The Krebs cycle involves a cyclic series of reactions that convert ADP to ATP, the fundamental unit of energy in the body. This requires inhaled oxygen supplied by the red blood cells via capillaries.

This energy production cycle was discovered by Albert Szent-Györgyi and Hans Adolph Krebs well before de Morant died, in 1937. Had de Morant been aware of their work, he would have recognized that energy does not flow through the blood vessels. It is transmitted in its potential form, oxygen and glucose.

In the next post we will discuss a more authentic understanding of how Chinese medicine works, supported both by classical Chinese writings and modern scientific inquiry.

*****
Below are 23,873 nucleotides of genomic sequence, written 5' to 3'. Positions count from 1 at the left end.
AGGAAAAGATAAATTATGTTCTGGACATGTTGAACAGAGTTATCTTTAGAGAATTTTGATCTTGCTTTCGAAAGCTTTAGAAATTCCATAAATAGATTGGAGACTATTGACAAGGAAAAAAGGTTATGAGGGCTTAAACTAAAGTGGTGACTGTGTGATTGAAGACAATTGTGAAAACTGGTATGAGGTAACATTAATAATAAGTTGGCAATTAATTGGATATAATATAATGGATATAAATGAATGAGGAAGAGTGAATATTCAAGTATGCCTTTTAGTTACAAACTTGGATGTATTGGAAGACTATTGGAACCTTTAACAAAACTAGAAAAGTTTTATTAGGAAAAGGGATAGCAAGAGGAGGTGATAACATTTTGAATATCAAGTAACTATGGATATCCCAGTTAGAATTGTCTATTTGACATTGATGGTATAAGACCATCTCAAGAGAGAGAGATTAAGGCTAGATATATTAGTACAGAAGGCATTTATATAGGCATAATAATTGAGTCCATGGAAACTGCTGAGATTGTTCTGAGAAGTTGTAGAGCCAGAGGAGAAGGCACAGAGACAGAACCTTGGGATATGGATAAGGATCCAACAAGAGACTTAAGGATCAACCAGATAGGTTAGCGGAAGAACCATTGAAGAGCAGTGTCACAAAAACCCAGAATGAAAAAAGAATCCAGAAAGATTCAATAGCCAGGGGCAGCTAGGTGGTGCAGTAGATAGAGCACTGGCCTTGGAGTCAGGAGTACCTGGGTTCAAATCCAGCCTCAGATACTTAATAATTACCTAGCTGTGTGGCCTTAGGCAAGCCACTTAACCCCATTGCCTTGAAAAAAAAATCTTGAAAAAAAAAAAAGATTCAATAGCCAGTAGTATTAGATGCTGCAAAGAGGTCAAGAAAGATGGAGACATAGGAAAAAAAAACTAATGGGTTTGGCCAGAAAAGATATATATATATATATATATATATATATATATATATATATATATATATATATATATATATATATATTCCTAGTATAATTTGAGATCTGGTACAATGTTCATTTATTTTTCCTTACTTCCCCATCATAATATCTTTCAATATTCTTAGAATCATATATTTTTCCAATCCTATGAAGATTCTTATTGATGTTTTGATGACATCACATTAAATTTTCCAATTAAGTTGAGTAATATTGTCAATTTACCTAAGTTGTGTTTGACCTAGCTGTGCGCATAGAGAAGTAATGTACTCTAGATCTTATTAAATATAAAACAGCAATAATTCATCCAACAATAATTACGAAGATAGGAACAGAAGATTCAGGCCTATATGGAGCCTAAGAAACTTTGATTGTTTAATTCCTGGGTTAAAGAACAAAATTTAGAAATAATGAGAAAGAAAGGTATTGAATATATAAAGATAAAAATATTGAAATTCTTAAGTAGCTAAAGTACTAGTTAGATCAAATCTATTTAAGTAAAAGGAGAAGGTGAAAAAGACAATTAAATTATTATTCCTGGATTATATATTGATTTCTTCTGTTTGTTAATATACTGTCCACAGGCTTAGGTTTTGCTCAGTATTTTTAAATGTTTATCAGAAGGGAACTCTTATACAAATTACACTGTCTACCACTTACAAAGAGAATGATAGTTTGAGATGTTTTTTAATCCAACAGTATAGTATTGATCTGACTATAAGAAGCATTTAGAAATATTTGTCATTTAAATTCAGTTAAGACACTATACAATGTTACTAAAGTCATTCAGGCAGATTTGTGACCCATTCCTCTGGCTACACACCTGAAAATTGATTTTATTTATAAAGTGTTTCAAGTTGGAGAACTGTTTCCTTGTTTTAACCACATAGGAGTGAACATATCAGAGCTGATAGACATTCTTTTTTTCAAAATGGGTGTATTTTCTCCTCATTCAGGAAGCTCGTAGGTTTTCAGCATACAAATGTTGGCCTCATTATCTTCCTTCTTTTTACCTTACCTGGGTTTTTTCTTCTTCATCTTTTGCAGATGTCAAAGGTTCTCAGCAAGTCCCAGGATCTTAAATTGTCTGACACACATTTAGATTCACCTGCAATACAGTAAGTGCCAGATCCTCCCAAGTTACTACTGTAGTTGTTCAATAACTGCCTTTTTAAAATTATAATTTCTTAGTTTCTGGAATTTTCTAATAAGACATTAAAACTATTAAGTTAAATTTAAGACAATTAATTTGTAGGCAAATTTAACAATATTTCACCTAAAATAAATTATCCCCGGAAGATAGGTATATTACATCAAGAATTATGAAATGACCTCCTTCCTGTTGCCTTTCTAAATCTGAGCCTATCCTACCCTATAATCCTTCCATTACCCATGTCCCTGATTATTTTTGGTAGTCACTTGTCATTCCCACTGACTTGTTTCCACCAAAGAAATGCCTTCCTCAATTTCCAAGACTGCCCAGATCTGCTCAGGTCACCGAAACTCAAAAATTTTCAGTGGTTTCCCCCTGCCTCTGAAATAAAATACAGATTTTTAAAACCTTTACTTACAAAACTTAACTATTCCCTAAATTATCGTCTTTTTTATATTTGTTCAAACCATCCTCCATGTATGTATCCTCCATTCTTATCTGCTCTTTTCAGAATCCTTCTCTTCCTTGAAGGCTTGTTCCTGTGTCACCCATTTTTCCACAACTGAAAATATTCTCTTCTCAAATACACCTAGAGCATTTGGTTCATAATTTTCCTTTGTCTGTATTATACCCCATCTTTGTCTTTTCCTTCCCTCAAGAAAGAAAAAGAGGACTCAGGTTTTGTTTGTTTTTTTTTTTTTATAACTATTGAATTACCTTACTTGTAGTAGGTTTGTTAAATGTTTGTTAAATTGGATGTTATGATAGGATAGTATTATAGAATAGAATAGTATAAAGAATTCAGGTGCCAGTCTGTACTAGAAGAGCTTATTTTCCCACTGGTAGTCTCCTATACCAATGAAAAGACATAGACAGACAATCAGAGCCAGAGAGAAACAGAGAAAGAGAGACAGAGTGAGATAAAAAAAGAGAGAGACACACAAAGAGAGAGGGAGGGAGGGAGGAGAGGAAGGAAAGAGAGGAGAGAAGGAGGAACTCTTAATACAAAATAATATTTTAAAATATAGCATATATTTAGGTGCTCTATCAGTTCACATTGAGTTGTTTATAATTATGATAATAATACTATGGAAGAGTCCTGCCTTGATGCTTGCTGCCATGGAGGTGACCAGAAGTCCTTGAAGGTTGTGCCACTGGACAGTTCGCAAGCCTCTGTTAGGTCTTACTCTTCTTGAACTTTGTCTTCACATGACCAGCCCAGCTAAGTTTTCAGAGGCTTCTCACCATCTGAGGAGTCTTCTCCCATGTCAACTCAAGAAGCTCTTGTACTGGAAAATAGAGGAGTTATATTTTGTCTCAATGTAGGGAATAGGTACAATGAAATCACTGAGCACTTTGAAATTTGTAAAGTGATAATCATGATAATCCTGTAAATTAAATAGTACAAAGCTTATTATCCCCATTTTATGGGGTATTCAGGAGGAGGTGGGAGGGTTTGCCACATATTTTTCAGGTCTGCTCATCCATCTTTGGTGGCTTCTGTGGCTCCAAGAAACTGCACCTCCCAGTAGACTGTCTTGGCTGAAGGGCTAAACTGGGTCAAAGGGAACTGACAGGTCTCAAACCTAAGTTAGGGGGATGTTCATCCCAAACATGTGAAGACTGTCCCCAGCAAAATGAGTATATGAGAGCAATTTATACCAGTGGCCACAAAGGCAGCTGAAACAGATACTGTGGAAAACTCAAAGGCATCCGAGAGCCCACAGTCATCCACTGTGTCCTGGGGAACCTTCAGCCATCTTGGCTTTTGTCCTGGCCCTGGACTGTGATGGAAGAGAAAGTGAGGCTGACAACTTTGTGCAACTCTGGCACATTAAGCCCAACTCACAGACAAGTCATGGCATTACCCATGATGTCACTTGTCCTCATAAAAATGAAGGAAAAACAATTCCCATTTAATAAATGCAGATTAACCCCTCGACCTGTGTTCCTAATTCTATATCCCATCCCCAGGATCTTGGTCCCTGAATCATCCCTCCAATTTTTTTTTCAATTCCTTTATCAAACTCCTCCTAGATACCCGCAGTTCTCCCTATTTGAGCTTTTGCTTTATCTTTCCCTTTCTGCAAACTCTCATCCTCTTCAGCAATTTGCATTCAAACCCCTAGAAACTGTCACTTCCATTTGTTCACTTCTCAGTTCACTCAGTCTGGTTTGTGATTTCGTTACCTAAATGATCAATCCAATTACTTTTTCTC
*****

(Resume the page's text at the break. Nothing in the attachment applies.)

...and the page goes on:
Continue to the next article.

  1. Unschuld, PU. Huang Di Nei Jing Su Wen: Nature, Knowledge, Imagery in Ancient Chinese Medical Text. Berkeley. University of California Press. 2003
  2. Schnorrenberger, CC. Morphological foundations of acupuncture: an anatomical nomenclature of acupuncture structures. BMAS Acupuncture in Medicine, 1996. Nov;14(3):89-103
  3. Soulie De Morant, Georges. L’Acuponcture chinoise. Tome I L’ energie(Points, Meridians, Circulation). Mercur de France, 1939 (French)
  4. Unschuld, PU. Huang Di Nei Jing Su Wen: Nature, Knowledge, Imagery in Ancient Chinese Medical Text. Berkeley. University of California Press. 2003
  5. Kendall, Donald. The Dao of Chinese Medicine. Oxford University Press, 2002.


Join the conversation